October 18, 2008

Apple Picking at the Rodale Institute

Today was a perfect fall day for apple picking--clear sky, chill in the air, warm sun. I wanted to make some applesauce for SoJo rather than buy jars of baby food (being cheap here, not picky) so I thought apple picking and canning would be an old-world way to spend a Saturday.

We have a wonderful resource for certified organic apples nearby, The Rodale Institute. You've probably heard the name Rodale before, as in Rodale Press, especially if you subscribe to Prevention, Organic Gardening, and Women's Health. The Rodale Institute, an experimental farm which focuses on organic gardening, is supported by Rodale Press.

The Rodale Institute hosts lots of different events and workshops dedicated to sharing their research in organic gardening. They offer tours, talks, and even a shop (pictured in the old school house building in the photo) that sells books and organic produce.
In the fall, they open their apple orchards to the public for picking, which is what I did this afternoon. For $13, you can pick a half bushel of apples ($22 per bushel), which is a great bargain for 100% organic apples. When I was a little girl, my dad had a big vegetable garden and 4 apple trees (which were there when we moved in). Although my brothers and I hated those trees, because it was hard to play under them with all of those fallen apples and gross gypsy moth worms falling on us, I really miss them now. We didn't know what "organic" was back then, but those apples were organic as far as I know, since we never sprayed or used synthetic fertilizers.

My dad used to take the apples to be pressed for cider in the fall at Krum's Orchards, and sometimes I'd get to watch the big machine in the back barn pressing the apples. There would be flies in the barn, slurping any stray juices, and the whole place smelled like sweet apples and fermenting alcohol (not that I knew what that was back then). We'd keep the cider jugs in our chest freezer in the basement, which was also our playroom, and whenever I would get thirsty, I'd sneak some icy cider from the freezer. My dad would always wonder why the jugs weren't full, but I think he must have known one of us was tapping his supply.

Enough of my reverie, and back to the Rodale Institute....
The Orchard

So I set off for a nice afternoon out by myself while Chris was with SoJo, and headed up to the orchard with my half-bushel basket, borrowed from the Rodale Institute.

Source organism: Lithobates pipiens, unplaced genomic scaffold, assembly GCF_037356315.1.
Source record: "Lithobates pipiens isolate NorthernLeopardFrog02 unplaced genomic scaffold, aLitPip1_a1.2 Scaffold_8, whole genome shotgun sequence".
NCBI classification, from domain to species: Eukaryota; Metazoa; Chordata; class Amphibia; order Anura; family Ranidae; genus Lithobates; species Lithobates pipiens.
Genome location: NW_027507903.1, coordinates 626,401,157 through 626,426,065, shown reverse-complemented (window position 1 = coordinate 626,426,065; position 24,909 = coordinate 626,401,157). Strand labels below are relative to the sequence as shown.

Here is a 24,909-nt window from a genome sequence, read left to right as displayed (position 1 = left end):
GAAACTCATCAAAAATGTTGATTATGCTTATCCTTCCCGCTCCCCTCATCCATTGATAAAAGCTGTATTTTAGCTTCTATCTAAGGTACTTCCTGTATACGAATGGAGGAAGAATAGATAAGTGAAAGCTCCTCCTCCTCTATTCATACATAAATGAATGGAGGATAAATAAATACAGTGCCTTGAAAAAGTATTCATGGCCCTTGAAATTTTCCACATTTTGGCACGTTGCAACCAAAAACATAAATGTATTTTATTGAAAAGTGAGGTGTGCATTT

Here's a close up of one of the trees. This late in the season, I was surprised to get some good apples. Most of the trees had been picked through already, but since I was just planning to make applesauce, I didn't mind the blemishes or holes. I felt bad for those unwanted apples anyway! Kind of like the Charlie Brown Christmas tree.
Here's my basket, half-full in the midst of picking.

And here it is filled up. I munched an apple on the way home, although I wasn't certain of the variety, since I got a lot of different kinds to make the sauce. The one I did taste was so sweet and really had an apple-y taste, unlike some of the mealy ones you get in the supermarket. I like to think the cool nights help to sweeten up the apples.

These are photos of some of the gardens that you can tour, which I didn't do.
The photos don't show how beautiful the plants and flowers looked, even this late in the season. I am amazed at how lush things were. That's what organic compost can do, I suppose.

Back at home, I got to work on canning preparation. I washed all of the apples, since I believe they spray them with watery white clay as a natural pesticide. I didn't ask the nice woman at the desk about this, but I recall from last year that someone had told me that.

I also washed all of my canning jars and will boil them tomorrow as I'm cooking the apples. I'll take some more photos then and show you the results. Could someone please volunteer to babysit for me?


  1. Yum, yum! That looks like an awesome day. Good luck with the canning tomorrow!

  2. This is why I'd love to have my own mini orchard in my yard someday! We'll start planting some fruit trees next summer and I can't wait! I make my own babyfood too. Much healthier and cheaper!

  3. What gorgeous pictures! I love the fall too.

  4. I have never done that! It looks really great. I wish I could have gone picking and packing with you!

  5. Oh Kathleen. Leave it to you to feel sorry for unwanted apples!

    The looks very....industrious of you and I am sure those males will appreciate your work. There's something so special and different about fall cooking, isn't there? It just FEELS homey.

    In a couple more years, Soren will be able to help out in that kitchen!

  6. I've never picked apples. Ever.
    I've also never canned anything. You have so much to teach me, wise green mama...


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